What if light is is standing still?

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Offline TheInfinius

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What if light is is standing still?
« on: 09/02/2012 19:57:42 »
Is it possible light is standing still? If light is moving in every direction simultaneously then we are not trying to increase our speed but move at the same speed as the universe around us therefore standing still within our moving matrix. We know that the earth/sun/galaxy is moving fast through space. But in relation to what? light?

This means that we can never reach light speed because we can never truly be standing still.

This means that as we approach the speed of light time slows because we only move trough time as we move through space.

This means that time slows around gravity wells because they are moving through space faster because of their mass.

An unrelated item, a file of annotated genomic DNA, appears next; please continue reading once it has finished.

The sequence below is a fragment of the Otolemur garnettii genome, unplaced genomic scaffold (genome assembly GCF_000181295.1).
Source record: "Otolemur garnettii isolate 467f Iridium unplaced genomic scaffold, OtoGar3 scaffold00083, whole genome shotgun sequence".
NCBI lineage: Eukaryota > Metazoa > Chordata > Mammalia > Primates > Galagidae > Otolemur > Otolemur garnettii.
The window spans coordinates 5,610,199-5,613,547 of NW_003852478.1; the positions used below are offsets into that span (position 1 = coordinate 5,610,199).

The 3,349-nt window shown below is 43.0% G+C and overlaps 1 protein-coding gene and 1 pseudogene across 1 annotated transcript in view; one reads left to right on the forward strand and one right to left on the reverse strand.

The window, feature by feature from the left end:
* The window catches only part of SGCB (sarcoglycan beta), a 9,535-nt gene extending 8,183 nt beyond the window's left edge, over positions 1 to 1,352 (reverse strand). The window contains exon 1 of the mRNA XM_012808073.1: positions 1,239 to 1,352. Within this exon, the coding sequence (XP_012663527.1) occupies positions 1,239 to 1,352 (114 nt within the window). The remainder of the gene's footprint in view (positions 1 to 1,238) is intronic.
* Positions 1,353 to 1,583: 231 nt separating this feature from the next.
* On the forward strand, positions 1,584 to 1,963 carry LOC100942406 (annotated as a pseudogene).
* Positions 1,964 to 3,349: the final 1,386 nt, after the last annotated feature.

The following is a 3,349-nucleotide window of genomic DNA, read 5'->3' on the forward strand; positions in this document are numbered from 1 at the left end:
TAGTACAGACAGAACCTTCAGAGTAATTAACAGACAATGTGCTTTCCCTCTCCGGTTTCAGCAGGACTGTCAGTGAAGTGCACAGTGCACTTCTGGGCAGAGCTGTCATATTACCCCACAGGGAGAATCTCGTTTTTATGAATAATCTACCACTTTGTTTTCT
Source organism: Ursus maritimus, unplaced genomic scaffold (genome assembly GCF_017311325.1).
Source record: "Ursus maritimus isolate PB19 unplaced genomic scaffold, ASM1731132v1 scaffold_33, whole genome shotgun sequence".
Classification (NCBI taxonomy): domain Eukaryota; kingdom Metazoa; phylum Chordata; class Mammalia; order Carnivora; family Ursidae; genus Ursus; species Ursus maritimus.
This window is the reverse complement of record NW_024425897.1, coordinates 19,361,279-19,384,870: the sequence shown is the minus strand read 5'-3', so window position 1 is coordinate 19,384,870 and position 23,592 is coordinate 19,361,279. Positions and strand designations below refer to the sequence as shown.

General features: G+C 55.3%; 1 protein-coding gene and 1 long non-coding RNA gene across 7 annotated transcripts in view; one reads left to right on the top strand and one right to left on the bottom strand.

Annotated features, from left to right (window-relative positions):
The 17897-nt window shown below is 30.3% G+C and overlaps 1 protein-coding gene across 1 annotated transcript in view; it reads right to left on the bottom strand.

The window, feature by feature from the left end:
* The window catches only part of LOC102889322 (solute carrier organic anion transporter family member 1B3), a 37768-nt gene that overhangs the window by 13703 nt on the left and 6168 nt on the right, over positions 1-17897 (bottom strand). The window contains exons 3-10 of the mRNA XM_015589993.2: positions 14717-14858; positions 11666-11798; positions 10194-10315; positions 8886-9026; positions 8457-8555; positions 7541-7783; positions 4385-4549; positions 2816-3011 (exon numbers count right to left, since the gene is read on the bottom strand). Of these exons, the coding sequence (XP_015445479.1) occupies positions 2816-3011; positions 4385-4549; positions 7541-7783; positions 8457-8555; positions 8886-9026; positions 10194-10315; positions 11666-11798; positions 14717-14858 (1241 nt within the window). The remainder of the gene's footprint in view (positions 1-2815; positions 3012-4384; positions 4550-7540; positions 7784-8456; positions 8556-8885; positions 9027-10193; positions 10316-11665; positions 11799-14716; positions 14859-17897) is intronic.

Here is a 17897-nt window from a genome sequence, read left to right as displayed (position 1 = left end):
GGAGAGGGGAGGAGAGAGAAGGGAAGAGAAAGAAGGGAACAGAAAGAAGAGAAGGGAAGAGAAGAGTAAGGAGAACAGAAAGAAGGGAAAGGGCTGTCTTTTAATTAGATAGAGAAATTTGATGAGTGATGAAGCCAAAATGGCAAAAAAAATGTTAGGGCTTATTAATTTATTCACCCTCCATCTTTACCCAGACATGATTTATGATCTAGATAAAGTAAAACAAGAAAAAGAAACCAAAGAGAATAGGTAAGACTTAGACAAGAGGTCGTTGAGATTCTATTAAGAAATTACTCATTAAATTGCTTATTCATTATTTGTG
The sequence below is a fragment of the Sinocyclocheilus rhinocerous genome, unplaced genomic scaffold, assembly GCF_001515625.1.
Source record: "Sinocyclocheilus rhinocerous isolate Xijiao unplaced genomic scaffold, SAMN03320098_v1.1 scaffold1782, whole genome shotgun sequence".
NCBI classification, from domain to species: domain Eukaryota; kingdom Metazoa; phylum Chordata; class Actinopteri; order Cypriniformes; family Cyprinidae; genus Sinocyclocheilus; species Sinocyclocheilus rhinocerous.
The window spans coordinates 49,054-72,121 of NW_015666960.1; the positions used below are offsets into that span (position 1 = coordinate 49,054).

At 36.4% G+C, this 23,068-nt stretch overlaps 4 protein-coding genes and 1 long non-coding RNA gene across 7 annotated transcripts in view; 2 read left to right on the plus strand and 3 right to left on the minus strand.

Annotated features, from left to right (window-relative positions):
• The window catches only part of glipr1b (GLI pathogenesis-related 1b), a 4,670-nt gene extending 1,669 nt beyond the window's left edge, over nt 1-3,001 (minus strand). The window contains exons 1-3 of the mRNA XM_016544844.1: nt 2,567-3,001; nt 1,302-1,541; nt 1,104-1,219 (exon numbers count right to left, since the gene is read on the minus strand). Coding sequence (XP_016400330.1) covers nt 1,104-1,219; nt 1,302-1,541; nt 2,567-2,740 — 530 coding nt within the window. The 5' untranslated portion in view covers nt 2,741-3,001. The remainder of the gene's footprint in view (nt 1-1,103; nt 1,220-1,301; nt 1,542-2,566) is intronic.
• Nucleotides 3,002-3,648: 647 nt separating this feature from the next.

That makes gravity a function of us being stuck to the earth because its moving toward us and we are moving slower through space.

IOW: Direction through space is an illusion?


Offline JP

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Re: What if light is is standing still?
« Reply #1 on: 10/02/2012 02:35:51 »
No, it can't be possible. Moving things have a direction.  Things standing still have no direction.  Light can't be standing still since it can have (all possible) directions.


Offline yor_on

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Re: What if light is is standing still?
« Reply #2 on: 11/02/2012 10:27:46 »
Light is defined as always having a same speed (in a vacuum), no matter how 'fast' you find yourself to move relative something else, or what mass you're on when measuring.  When it comes to your 'this means ..' I'm not sure I follow your conclusions? But you can create a motion from something being 'still', like mounted lights turning on (and then off) in a predefined sequence, giving you a impression of something moving. I'm guessing that it's around that concept you're wondering?

But if one do, then one still use two descriptions, 'motion' and 'being still'. It would be better, if so, to see relative motion as a emergence from something being 'still' on some other plane :) It's very much a question of what a 'vacuum' really is.
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